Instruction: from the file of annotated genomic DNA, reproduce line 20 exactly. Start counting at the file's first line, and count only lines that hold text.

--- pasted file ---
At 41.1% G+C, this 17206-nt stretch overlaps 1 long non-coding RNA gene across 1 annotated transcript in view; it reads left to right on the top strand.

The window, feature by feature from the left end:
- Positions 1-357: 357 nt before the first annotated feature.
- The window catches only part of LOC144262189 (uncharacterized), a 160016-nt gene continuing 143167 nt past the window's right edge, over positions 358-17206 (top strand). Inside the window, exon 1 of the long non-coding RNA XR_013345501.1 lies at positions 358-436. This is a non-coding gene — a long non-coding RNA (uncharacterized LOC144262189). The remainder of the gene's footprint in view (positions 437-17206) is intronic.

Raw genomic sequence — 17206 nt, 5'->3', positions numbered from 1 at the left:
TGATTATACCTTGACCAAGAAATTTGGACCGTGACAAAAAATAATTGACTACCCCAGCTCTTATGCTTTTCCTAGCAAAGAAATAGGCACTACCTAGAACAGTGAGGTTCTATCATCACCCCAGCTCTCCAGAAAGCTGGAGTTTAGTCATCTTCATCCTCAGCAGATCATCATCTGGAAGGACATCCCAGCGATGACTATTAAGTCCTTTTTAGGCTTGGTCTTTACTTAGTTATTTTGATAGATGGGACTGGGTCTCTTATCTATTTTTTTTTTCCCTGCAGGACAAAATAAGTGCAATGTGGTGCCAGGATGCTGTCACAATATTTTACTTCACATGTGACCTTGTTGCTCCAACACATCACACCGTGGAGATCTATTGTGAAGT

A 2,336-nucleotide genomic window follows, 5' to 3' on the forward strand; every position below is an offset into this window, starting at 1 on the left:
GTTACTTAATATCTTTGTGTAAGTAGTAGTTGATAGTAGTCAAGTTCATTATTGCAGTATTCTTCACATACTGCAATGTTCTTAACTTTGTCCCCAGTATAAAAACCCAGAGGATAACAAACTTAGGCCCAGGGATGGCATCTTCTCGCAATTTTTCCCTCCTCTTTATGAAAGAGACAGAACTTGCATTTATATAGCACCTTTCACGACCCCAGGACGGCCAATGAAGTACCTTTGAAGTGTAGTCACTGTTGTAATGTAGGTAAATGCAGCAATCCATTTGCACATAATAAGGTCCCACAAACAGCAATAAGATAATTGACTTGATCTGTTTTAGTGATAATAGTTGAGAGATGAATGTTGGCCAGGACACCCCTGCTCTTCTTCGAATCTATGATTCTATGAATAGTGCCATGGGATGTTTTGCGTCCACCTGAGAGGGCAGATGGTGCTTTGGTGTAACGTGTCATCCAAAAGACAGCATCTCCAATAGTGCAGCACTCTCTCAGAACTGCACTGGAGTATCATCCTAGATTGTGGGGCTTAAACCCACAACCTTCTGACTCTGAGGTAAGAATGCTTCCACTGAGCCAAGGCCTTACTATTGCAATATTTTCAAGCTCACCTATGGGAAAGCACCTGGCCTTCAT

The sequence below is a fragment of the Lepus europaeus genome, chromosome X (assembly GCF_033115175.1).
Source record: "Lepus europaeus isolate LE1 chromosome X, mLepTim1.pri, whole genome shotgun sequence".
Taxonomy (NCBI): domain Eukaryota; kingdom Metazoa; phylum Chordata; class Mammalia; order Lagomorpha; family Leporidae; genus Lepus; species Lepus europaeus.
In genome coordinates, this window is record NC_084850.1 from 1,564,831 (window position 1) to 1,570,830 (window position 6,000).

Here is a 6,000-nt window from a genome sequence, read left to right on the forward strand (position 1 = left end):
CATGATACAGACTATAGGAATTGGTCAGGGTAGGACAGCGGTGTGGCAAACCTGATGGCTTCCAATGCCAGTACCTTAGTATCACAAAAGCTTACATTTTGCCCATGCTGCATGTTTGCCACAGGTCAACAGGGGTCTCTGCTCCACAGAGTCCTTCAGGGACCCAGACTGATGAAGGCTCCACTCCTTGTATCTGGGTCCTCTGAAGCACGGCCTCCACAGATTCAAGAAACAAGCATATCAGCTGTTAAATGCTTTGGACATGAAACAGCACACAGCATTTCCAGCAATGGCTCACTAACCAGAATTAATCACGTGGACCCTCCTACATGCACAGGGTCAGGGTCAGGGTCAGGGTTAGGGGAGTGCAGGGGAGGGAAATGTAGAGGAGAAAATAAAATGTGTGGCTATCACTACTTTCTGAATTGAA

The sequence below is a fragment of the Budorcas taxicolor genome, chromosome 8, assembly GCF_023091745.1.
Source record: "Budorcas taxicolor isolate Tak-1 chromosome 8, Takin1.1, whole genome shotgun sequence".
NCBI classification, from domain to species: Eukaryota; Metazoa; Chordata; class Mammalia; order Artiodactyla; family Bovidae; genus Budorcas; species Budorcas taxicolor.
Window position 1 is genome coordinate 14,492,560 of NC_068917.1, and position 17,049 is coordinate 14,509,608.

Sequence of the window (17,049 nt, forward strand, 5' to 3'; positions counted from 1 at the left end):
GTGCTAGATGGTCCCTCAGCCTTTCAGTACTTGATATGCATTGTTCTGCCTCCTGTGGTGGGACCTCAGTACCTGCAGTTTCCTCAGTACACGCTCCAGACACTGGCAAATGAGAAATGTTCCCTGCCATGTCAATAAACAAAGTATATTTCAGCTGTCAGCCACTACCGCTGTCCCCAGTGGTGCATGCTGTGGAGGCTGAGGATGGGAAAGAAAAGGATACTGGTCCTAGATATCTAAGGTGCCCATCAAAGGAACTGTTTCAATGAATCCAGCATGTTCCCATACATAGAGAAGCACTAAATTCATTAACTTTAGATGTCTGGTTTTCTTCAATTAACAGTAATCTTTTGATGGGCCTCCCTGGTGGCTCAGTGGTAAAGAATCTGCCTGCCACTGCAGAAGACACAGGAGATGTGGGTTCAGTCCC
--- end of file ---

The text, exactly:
GTGCTAGATGGTCCCTCAGCCTTTCAGTACTTGATATGCATTGTTCTGCCTCCTGTGGTGGGACCTCAGTACCTGCAGTTTCCTCAGTACACGCTCCAGACACTGGCAAATGAGAAATGTTCCCTGCCATGTCAATAAACAAAGTATATTTCAGCTGTCAGCCACTACCGCTGTCCCCAGTGGTGCATGCTGTGGAGGCTGAGGATGGGAAAGAAAAGGATACTGGTCCTAGATATCTAAGGTGCCCATCAAAGGAACTGTTTCAATGAATCCAGCATGTTCCCATACATAGAGAAGCACTAAATTCATTAACTTTAGATGTCTGGTTTTCTTCAATTAACAGTAATCTTTTGATGGGCCTCCCTGGTGGCTCAGTGGTAAAGAATCTGCCTGCCACTGCAGAAGACACAGGAGATGTGGGTTCAGTCCC